Plane goes in flat spin, crashes; pilot, passenger walk away unscathed

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By Don Rutledge

FPS Associate EditorIsaac Brumm Military uniform RBG

Can you imagine falling some 5,000 feet in an airplane and surviving?

That’s what the son and grandson of a Carrollton family experienced earlier this year.

Isaac Brumm, son of the former Jennifer Saltsman (now Brumm) and grandson of Mr. and Mrs. Carl (Ann) Saltsman of Carrollton, was a passenger in a plane on an hour long flying outing with his church youth leader, Matt Turner last April 29.

The 17-year veteran contract pilot for the Air Force who is also a stunt pilot, did a fly out tour over the Brumm house in Colorado Springs, the mountain just above the house where Isaac bikes, near Pikes Peak, and over the Garden of the Gods and back towards the private airport where they took off.

During a typical stunt stall maneuver that the pilot has done thousands of times, the plane malfunctioned and went into a flat spin, descending some 5,000 feet to the earth. The plan crashed in a heavily wooded area of Colorado Springs.

After hitting a tall embankment, the plane then flipped and came to rest against several small pine trees, leaving the two men suspended by their seat belts with their faces about a foot from the ground.

Ironically, Isaac had his Go Pro camera strapped to his head and filmed the entire outing, including the crash. According to a Federal Aviation Administration (FAA) investigator, it took about one minute and 20 seconds before impact.

The deputy from the Sheriff’s office that was first on the scene to the accident and whose office confiscated Isaac’s Go Pro camera to give to the FAA, made a copy of the filming for the Brumm family after watching the crash portion of the video over and over.

The Brumms said the deputy was visibly humbled and moved when he dropped off the copy and told them that he has seen all kinds of videos of plane crashes and has never ever seen anything as clear, powerful and unbelievable as this. He also commented that he couldn’t explain why either is alive.

The Brumm family later watched the video and described the flying tour as peaceful, beautiful and majestic. But the moment of malfunction and descent were surreal, heartbreaking and horrendous.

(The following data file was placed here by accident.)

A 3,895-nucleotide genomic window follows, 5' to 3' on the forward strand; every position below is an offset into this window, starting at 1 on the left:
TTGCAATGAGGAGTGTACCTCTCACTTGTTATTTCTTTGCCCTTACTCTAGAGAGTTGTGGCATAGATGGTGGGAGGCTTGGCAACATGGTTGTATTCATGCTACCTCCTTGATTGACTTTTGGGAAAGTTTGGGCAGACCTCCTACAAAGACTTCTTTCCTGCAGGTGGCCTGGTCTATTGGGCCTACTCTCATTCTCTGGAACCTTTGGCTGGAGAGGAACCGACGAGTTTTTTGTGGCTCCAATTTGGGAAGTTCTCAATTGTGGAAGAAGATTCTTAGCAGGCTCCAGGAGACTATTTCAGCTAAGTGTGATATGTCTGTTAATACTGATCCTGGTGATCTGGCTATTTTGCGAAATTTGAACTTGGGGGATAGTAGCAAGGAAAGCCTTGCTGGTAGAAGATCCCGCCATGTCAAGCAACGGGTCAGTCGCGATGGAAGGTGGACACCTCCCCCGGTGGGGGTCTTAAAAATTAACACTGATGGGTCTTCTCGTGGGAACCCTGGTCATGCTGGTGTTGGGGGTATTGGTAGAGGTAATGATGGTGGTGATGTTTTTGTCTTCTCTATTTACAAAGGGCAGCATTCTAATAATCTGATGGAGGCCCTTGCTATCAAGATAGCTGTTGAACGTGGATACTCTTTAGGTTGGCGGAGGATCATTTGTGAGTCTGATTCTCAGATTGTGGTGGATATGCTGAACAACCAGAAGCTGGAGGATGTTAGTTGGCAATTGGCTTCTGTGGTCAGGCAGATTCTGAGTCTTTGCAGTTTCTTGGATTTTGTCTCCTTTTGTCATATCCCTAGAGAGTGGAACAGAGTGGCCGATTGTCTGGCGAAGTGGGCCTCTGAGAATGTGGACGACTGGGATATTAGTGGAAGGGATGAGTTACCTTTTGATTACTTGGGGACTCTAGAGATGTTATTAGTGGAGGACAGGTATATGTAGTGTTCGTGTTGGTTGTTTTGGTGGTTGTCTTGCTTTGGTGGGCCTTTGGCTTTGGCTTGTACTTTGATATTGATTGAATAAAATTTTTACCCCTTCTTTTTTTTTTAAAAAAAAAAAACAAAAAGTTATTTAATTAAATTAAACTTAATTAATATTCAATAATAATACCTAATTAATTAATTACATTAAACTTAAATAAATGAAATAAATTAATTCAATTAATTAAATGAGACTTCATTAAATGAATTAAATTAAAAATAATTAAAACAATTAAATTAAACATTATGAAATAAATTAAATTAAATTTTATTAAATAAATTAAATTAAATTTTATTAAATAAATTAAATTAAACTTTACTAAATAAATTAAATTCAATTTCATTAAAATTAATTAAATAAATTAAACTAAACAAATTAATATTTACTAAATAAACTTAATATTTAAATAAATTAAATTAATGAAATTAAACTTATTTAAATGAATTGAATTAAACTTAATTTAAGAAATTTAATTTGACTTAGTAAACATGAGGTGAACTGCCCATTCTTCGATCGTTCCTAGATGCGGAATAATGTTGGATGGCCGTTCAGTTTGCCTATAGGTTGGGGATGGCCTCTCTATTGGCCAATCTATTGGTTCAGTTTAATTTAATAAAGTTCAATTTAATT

The video showed the plane coming to a halt and the camera that had been strapped to Isaac’s hat had come to rest in the dirt, pointing back up perfectly capturing his face and first reaction when he said “Thank you Jesus.”

“Our son then proceeded to act with care and compassion for his friend, with amazing professionalism with the first responders and with humor that only Isaac could have in a situation like that,” his mother, Jennifer, commented. “There are no words to adequately describe the range of emotions we’ve all been feeling as we continue to wrap our heads around what happened, but we do know beyond a shadow of a doubt that our great and mighty God is the One to thank,” she added. “I’m living proof that miracles do happen,” Isaac commented.

According to Mrs. Brumm, a retired pastor and his wife saw the plane from their back porch doing stunts and then stall and fall out of the sky. She said the couple later told them they prayed as it descended and after it crashed not ever expecting anyone to survive it. “It wasn’t until they read in the paper the next day that both the pilot and the passenger survived,” Jennifer related.

The wife eventually was able to find the pilot’s number and get in touch with him to let him know that they had prayed for them. The foursome all met later for the first time. Isaac, 18, has now graduated from Air Academy High School at the U. S. Air Force Academy and is currently attending the University of Colorado in Colorado Springs where he is enrolled in the criminal justice program.